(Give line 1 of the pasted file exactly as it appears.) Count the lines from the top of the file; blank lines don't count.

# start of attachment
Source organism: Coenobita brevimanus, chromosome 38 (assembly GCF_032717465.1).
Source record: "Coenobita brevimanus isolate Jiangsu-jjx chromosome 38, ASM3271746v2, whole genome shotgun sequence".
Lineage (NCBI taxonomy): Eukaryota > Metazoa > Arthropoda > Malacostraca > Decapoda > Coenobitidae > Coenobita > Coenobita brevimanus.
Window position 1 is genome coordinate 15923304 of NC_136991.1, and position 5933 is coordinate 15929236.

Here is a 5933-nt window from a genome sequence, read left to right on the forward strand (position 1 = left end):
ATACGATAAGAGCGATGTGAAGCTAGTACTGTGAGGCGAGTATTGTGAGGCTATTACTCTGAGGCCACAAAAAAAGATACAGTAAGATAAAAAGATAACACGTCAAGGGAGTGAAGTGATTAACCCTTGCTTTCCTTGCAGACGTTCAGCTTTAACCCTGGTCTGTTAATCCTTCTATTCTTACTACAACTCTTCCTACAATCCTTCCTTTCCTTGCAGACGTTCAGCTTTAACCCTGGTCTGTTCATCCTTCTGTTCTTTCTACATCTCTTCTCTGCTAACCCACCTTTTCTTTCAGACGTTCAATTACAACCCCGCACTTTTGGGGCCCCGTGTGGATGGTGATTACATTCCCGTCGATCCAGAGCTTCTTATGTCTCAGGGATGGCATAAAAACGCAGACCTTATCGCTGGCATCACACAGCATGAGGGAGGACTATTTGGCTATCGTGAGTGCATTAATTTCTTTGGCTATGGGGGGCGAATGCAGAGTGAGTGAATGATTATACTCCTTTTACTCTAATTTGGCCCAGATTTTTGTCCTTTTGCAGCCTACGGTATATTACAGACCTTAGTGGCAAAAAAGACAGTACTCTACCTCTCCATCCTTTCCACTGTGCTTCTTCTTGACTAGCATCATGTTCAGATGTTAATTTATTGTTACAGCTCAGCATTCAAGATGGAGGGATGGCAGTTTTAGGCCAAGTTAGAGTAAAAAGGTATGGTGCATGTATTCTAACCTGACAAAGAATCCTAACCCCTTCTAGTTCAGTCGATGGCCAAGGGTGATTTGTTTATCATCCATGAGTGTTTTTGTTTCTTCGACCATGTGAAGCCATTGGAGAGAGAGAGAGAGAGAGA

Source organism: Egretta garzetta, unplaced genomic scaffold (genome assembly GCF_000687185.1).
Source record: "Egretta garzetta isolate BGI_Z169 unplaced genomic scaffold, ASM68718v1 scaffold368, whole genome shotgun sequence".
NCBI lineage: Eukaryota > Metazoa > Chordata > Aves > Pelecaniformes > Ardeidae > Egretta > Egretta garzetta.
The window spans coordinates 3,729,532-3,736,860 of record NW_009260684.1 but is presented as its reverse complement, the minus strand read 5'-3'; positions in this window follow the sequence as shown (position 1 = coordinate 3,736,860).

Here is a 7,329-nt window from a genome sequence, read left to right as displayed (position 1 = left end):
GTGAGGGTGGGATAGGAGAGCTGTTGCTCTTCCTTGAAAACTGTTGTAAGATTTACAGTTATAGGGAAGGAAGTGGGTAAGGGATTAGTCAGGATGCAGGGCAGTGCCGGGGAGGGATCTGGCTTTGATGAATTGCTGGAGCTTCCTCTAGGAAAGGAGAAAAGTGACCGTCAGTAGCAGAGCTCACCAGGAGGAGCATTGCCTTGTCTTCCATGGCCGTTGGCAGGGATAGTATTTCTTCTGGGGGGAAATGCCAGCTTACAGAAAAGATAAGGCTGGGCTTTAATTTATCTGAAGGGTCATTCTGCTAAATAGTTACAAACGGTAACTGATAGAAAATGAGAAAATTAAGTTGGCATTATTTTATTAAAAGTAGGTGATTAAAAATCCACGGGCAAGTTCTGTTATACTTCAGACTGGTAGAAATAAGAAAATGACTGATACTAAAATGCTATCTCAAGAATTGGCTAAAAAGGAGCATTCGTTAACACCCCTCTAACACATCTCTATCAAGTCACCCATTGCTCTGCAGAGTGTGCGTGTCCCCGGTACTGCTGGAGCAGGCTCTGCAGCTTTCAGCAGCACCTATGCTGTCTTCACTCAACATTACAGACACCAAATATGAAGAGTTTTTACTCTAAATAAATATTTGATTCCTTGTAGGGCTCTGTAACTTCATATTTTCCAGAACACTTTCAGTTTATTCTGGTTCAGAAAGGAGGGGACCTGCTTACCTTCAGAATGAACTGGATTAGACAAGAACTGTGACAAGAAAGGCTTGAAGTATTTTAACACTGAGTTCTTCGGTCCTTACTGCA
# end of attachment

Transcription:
Source organism: Coenobita brevimanus, chromosome 38 (assembly GCF_032717465.1).